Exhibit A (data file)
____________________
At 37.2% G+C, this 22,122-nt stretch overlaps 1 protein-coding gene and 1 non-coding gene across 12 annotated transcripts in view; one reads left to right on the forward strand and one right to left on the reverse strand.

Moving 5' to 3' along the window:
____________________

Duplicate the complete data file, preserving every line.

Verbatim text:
At 37.2% G+C, this 22,122-nt stretch overlaps 1 protein-coding gene and 1 non-coding gene across 12 annotated transcripts in view; one reads left to right on the forward strand and one right to left on the reverse strand.

Moving 5' to 3' along the window: